Effects of liming on survival and reproduction of two potentially invasive earthworm species in a northern forest Podzol
Abbreviated Journal Title
Soil Biol. Biochem.
Exotic; Earthworms; Amynthas; Lumbricus; Liming; Climate; HARDWOOD FORESTS; EXOTIC EARTHWORM; TEMPERATE FORESTS; LUMBRICUS-TERRESTRIS; DECIDUOUS FOREST; AMERICAN FORESTS; SOIL; LITTER; COMMUNITIES; CHEMISTRY; Soil Science
During the last several decades, colonization of soil by exotic earthworms and their effects on soil properties and biodiversity have been reported in forests of North America. In some northern hardwood stands, acid soils or harsh climate may have prevented earthworm colonization. However, climatic change and the increasing use of liming to restore the vigor of declining sugar maple (Acer saccharum Marsh.) stands, situated on base-poor soils in USA and Canada, could make many of these sites more suitable for earthworm colonization. We tested survival and reproduction of two exotic earthworm species (Lumbricus terrestris and Amynthas hawayanus) in unlimed and limed soils at the northern limit of the northern hardwood forest distribution in Canada. Improving soil parameters of base-poor, acidic soils by liming positively influenced activity, survivability and reproductive output of L terrestris in this northern hardwood forest. In contrast, the high mortality and low vigor of L terrestris observed in the unlimed plots show that soils in this area with a pH of 43 are not favorable to this species. Our results suggest that A. hawayanus was very active prior to winter at both soil pHs, but was not able to complete its life cycle during one year at this latitude. Both earthworm species significantly reduced organic C and total N, and increased the C/N ratio of the forest floor. Given that forest liming activities are increasing in proximity to human activities, there is high probability that some earthworm species, such as L terrestris, will invade limed northern hardwood forests in the next decades, with possible consequences for soil organic matter turnover, nutrient cycling and forest biodiversity and dynamics. (C) 2013 Elsevier Ltd. All rights reserved.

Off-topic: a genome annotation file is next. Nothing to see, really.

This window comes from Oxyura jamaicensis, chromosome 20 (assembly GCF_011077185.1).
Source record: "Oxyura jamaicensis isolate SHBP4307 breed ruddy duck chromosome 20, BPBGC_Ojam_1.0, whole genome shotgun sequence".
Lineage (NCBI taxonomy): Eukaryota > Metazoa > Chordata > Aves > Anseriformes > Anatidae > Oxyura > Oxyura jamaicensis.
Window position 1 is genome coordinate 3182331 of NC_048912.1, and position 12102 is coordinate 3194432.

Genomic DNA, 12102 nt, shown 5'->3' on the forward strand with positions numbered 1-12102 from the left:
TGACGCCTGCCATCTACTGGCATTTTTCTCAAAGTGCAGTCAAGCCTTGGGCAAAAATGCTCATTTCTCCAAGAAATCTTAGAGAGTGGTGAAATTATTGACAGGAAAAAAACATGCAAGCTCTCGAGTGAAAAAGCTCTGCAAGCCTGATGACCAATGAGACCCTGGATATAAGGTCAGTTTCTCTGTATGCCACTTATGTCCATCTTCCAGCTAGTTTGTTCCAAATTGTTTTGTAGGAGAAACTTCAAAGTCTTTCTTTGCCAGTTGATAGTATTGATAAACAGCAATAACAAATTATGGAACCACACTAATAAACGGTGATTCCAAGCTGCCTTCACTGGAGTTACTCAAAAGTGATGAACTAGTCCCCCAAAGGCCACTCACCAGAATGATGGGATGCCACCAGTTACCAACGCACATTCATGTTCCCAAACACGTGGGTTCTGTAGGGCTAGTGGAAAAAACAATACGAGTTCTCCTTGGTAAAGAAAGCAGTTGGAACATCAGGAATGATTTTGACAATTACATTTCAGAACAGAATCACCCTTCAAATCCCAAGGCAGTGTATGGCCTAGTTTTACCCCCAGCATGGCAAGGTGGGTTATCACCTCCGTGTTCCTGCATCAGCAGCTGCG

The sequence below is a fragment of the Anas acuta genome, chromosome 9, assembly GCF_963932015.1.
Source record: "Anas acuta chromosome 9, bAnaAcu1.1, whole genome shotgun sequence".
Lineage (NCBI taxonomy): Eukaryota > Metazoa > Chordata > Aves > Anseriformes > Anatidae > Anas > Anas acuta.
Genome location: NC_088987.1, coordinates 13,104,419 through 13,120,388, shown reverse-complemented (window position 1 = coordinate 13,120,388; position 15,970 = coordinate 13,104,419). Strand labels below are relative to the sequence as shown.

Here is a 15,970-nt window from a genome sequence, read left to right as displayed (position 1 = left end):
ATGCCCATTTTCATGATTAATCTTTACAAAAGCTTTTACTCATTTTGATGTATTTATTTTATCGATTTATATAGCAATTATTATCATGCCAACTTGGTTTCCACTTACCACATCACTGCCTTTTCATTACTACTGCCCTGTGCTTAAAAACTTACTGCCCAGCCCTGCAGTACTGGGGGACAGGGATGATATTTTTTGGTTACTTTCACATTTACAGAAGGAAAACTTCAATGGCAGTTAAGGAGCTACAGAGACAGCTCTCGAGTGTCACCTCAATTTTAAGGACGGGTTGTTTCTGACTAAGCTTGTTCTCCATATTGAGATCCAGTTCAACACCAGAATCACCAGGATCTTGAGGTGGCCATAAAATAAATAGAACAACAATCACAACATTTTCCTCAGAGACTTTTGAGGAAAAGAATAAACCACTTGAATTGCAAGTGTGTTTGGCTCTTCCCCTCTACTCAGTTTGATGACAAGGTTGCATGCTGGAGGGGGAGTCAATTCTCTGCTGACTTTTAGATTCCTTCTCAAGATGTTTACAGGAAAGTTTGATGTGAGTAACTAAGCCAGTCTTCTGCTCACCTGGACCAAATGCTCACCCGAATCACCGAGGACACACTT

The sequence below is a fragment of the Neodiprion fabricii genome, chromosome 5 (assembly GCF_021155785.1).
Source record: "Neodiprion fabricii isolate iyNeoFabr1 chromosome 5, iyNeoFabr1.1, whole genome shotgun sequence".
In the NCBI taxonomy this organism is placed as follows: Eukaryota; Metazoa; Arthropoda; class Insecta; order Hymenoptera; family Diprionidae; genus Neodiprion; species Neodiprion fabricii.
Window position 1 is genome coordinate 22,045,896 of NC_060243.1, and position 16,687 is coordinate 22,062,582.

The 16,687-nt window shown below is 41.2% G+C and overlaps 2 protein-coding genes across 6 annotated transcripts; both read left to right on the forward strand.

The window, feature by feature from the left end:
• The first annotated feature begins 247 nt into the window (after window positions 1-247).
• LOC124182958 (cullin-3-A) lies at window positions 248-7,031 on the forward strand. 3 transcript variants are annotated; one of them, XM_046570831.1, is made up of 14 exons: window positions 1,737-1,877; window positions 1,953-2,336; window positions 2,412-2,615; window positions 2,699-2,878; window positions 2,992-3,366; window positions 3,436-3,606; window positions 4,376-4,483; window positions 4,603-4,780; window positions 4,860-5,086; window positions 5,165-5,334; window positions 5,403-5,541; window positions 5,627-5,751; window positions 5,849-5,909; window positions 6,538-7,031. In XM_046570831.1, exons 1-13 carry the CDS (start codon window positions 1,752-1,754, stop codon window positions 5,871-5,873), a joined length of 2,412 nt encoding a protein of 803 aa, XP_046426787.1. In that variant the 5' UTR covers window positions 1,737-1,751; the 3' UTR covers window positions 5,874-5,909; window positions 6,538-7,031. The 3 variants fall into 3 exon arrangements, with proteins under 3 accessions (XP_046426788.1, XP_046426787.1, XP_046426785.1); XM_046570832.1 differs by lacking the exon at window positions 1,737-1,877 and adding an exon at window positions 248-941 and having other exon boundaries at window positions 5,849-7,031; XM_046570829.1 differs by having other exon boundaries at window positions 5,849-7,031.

Soil Biology & Biochemistry
"Effects of liming on survival and reproduction of two potentially invasive earthworm species in a northern forest Podzol" (2013). Faculty Bibliography 2010s. 4425.